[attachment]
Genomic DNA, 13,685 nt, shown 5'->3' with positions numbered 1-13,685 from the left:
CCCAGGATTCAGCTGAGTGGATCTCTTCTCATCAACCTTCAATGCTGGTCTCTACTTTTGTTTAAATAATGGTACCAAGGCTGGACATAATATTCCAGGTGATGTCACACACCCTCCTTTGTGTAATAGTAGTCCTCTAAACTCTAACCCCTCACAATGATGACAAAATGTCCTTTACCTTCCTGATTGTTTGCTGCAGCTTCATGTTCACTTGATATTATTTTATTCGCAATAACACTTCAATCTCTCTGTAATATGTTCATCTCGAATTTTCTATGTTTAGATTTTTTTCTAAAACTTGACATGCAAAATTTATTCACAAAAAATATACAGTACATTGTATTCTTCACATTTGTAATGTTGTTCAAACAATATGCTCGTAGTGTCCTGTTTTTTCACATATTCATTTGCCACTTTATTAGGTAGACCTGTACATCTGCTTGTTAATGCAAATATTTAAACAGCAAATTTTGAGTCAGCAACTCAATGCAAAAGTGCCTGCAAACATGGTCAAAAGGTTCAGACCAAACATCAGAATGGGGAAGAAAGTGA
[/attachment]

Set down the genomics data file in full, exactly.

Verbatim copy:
Genomic DNA, 13,685 nt, shown 5'->3' with positions numbered 1-13,685 from the left:
CCCAGGATTCAGCTGAGTGGATCTCTTCTCATCAACCTTCAATGCTGGTCTCTACTTTTGTTTAAATAATGGTACCAAGGCTGGACATAATATTCCAGGTGATGTCACACACCCTCCTTTGTGTAATAGTAGTCCTCTAAACTCTAACCCCTCACAATGATGACAAAATGTCCTTTACCTTCCTGATTGTTTGCTGCAGCTTCATGTTCACTTGATATTATTTTATTCGCAATAACACTTCAATCTCTCTGTAATATGTTCATCTCGAATTTTCTATGTTTAGATTTTTTTCTAAAACTTGACATGCAAAATTTATTCACAAAAAATATACAGTACATTGTATTCTTCACATTTGTAATGTTGTTCAAACAATATGCTCGTAGTGTCCTGTTTTTTCACATATTCATTTGCCACTTTATTAGGTAGACCTGTACATCTGCTTGTTAATGCAAATATTTAAACAGCAAATTTTGAGTCAGCAACTCAATGCAAAAGTGCCTGCAAACATGGTCAAAAGGTTCAGACCAAACATCAGAATGGGGAAGAAAGTGA